fallacy of composition

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fallacy of composition (plural fallacies of composition)

  1. A presumption that if something is true of part(s) of a whole, then it is true of the whole itself.
    • 1996 March 29, Carroll, Noël, Theorizing the Moving Image, Cambridge: Cambridge University Press, ISBN 0521460492, OL 2683037W, page 229:
      A theorist who moves from the putative fact that every shot in a given nonfiction film represents a personal point-of-view to the conclusion that every nonfiction film is a personal vision commits the fallacy of composition.
    • 2012, “Conclusion: Psychology, Neuroscience, and Economics”, in David K. Levine, editor, Is Behavioral Economics Doomed?: The Ordinary versus the Extraordinary, Cambridge: Open Book Publishers, ISBN 9781906924928, OL 25441080M, page 127:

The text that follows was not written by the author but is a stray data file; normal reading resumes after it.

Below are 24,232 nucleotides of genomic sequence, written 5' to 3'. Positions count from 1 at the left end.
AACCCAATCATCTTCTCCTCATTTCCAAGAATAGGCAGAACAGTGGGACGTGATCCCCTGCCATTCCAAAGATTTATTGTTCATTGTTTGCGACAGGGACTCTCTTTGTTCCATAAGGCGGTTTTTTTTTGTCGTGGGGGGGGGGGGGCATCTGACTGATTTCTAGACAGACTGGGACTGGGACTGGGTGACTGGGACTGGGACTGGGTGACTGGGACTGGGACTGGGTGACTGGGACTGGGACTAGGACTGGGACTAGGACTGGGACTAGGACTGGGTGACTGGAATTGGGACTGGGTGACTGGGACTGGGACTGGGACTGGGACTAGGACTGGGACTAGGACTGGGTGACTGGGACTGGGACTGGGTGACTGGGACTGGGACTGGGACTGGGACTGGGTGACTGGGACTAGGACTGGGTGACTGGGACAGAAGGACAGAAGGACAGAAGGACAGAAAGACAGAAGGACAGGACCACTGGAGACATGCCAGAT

There is a small segment of the psychology literature that effectively commits a fallacy of composition, reasoning that if we can explain individual behavior, then this carries over immediately to the group.
    • 2013 August 5, Creel, Richard E., Philosophy of Religion: The Basics, Wiley Blackwell:
      The cosmological argument, according to Edwards, commits the fallacy of composition because it assumes that because each part of the universe is caused that therefore the universe as a whole must have a cause, but that doesn't take into account the possibility of an infinite regress of events.


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